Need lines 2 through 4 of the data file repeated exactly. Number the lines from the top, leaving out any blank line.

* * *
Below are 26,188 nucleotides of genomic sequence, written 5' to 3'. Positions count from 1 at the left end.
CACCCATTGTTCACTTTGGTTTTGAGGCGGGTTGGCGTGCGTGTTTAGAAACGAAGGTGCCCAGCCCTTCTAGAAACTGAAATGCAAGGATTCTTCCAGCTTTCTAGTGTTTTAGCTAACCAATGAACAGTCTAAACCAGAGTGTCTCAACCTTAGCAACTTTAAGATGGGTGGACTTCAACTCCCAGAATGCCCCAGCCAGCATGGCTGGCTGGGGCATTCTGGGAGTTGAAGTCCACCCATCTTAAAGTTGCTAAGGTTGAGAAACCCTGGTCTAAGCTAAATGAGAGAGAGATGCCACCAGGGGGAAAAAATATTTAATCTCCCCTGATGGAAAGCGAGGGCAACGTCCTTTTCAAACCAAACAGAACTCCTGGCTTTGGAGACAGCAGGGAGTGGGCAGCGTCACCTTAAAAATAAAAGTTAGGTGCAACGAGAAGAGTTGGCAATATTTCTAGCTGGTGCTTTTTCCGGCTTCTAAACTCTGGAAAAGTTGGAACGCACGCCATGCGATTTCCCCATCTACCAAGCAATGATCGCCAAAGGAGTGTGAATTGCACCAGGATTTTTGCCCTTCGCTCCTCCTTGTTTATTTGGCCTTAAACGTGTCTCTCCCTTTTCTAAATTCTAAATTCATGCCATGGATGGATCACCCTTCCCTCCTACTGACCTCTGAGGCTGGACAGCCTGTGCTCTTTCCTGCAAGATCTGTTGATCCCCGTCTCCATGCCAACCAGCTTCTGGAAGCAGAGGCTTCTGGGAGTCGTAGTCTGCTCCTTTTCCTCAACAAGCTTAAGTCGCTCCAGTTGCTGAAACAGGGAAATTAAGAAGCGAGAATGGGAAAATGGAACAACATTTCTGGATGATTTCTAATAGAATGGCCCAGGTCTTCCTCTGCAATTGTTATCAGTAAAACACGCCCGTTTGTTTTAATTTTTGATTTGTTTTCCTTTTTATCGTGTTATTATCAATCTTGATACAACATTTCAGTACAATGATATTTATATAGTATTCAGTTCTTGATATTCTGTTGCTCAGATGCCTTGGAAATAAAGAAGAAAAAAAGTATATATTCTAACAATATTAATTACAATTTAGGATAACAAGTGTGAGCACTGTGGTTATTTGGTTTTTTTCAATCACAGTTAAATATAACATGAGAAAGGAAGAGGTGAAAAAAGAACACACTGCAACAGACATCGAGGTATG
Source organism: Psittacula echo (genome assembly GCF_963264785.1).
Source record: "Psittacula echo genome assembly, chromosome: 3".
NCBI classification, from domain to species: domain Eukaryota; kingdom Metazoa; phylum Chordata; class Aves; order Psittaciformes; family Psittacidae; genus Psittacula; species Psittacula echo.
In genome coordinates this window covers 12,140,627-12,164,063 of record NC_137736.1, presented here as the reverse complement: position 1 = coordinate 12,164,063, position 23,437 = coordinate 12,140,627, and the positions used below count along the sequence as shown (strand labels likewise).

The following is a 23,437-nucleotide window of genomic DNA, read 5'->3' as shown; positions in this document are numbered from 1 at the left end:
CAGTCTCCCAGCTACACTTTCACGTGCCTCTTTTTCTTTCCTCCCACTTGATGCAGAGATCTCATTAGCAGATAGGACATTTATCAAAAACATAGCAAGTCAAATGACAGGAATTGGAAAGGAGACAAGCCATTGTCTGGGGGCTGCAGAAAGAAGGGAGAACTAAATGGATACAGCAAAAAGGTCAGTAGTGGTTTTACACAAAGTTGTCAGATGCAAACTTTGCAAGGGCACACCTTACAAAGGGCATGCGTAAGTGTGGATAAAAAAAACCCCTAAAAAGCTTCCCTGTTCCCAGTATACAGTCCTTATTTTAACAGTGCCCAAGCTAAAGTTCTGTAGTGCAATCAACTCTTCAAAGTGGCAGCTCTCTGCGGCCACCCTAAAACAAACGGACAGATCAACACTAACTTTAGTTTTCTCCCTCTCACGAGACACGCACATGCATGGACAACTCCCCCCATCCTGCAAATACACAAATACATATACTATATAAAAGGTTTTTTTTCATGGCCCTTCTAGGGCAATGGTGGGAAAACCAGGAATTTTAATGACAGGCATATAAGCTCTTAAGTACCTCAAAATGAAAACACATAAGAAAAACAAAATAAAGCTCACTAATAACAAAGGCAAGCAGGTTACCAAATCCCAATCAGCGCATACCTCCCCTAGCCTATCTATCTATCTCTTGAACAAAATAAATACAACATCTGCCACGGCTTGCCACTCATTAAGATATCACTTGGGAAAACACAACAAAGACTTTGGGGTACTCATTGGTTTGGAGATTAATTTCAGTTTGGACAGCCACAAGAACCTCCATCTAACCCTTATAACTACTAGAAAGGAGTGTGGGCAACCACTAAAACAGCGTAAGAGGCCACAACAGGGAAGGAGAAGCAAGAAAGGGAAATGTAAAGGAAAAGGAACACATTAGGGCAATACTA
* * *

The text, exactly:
CACCCATTGTTCACTTTGGTTTTGAGGCGGGTTGGCGTGCGTGTTTAGAAACGAAGGTGCCCAGCCCTTCTAGAAACTGAAATGCAAGGATTCTTCCAGCTTTCTAGTGTTTTAGCTAACCAATGAACAGTCTAAACCAGAGTGTCTCAACCTTAGCAACTTTAAGATGGGTGGACTTCAACTCCCAGAATGCCCCAGCCAGCATGGCTGGCTGGGGCATTCTGGGAGTTGAAGTCCACCCATCTTAAAGTTGCTAAGGTTGAGAAACCCTGGTCTAAGCTAAATGAGAGAGAGATGCCACCAGGGGGAAAAAATATTTAATCTCCCCTGATGGAAAGCGAGGGCAACGTCCTTTTCAAACCAAACAGAACTCCTGGCTTTGGAGACAGCAGGGAGTGGGCAGCGTCACCTTAAAAATAAAAGTTAGGTGCAACGAGAAGAGTTGGCAATATTTCTAGCTGGTGCTTTTTCCGGCTTCTAAACTCTGGAAAAGTTGGAACGCACGCCATGCGATTTCCCCATCTACCAAGCAATGATCGCCAAAGGAGTGTGAATTGCACCAGGATTTTTGCCCTTCGCTCCTCCTTGTTTATTTGGCCTTAAACGTGTCTCTCCCTTTTCTAAATTCTAAATTCATGCCATGGATGGATCACCCTTCCCTCCTACTGACCTCTGAGGCTGGACAGCCTGTGCTCTTTCCTGCAAGATCTGTTGATCCCCGTCTCCATGCCAACCAGCTTCTGGAAGCAGAGGCTTCTGGGAGTCGTAGTCTGCTCCTTTTCCTCAACAAGCTTAAGTCGCTCCAGTTGCTGAAACAGGGAAATTAAGAAGCGAGAATGGGAAAATGGAACAACATTTCTGGATGATTTCTAATAGAATGGCCCAGGTCTTCCTCTGCAATTGTTATCAGTAAAACACGCCCGTTTGTTTTAATTTTTGATTTGTTTTCCTTTTTATCGTGTTATTATCAATCTTGATACAACATTTCAGTACAATGATATTTATATAGTATTCAGTTCTTGATATTCTGTTGCTCAGATGCCTTGGAAATAAAGAAGAAAAAAAGTATATATTCTAACAATATTAATTACAATTTAGGATAACAAGTGTGAGCACTGTGGTTATTTGGTTTTTTTCAATCACAGTTAAATATAACATGAGAAAGGAAGAGGTGAAAAAAGAACACACTGCAACAGACATCGAGGTATG
Source organism: Psittacula echo (genome assembly GCF_963264785.1).
Source record: "Psittacula echo genome assembly, chromosome: 3".